With uprisings heating up the Arab world and the world's economy uncertain, there will be plenty for world leaders to discuss at this week’s G8 meeting in France. Differences over how to respond to these global challenges have the potential to cause disagreements among G8 leaders.
A packed agenda awaits world leaders as they make their way to the French seaside town of Deauville for the G8 summit. At the head of the list: the question of how the rest of the world should respond to the uprisings across the Arab world.
NATO is engaged in a bombing campaign against Colonel Moammar Gadhafi’s forces in Libya, and there is concern in some countries that mission creep is taking hold.
Stephanie Rickard is an expert on international relations at the London School of Economics. "There will potentially be some conflict, particularly with Russia. Russia has already made clear that they don’t support what is going on in Libya, they don’t think that intervention is the way to go and so there’s potentially room for disagreement between Russia and some of the other G8 countries. But again that disagreement will probably take place behind closed doors," she said.
The violent suppression of uprisings in Syria and Bahrain will also feature high on the G8 agenda. Analysts say disagreement is likely over how the outside world should deal with the issue.
Visiting Britain ahead of the G8, U.S. Secretary of State Hillary Clinton gave a clear warning to the Syrian leadership. "President Assad faces a choice: he can lead the transition to democracy that the Syrian people have demanded or he can as President Obama said on Thursday get out of the way, but there is no doubt that if he does not begin to lead that process, his regime will face continuing and increasing pressure and isolation," she said.
Pakistan will also face scrutiny at the meeting after the U.S. killing of al-Qaida chief Osama bin Laden earlier this month on Pakistani soil.
In addition, Western leaders have warned that the conflict in Afghanistan is in danger of being overshadowed by the so-called Arab spring.
Another regular topic at recent G8 meetings is Iran’s nuclear program. The European Union has renewed its sanctions against Tehran, accusing it of trying to develop nuclear weapons.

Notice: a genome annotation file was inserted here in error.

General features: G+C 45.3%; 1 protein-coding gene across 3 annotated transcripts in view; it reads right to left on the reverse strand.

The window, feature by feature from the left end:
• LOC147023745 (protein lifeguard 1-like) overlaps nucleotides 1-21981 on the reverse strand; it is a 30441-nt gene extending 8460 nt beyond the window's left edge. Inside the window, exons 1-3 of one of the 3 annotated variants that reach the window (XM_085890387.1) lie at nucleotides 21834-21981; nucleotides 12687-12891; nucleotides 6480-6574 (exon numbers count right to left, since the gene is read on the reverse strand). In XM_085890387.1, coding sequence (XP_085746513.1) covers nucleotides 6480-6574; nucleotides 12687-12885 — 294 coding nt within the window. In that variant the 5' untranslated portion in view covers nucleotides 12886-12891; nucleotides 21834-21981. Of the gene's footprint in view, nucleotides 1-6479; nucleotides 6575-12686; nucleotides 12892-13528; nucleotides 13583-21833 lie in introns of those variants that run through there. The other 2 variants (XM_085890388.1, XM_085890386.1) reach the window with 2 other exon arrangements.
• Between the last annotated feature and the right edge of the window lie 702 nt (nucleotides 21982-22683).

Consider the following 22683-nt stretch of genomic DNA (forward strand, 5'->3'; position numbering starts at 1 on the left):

British Foreign Secretary William Hague said pressure on Iran must be maintained. "It is important not to forget, while so many things are happening and changing in the Middle East, that Iran continues with its nuclear program. We have called in the United Kingdom for many months for an intensification of peaceful pressure on Iran," he said.
The fallout from the nuclear crisis at the Fukushima power plant in Japan will also be discussed. G8 host France has called for new international safety standards for nuclear plants.
With Japan slipping back into recession and the debt crisis still haunting Europe, the world economy remains in a fragile state.
On top of that comes the resignation of Dominique Strauss-Kahn as head of the International Monetary Fund, after he was charged with sexual assault in the U.S.
However, says Stephanie Rickard of the London School of Economics, those issues may be further down on the agenda. "It’s important to remember that the G8 in 2009 specifically said that the G20 is now going to be the forum for international economic issues. So the G8 has sort of delegated that to the G20 and now the G8 is focusing squarely on security and geopolitical issues," she said.
As this Normandy resort prepares for the G8 invasion, there will be little time for world leaders to enjoy the seaside surroundings.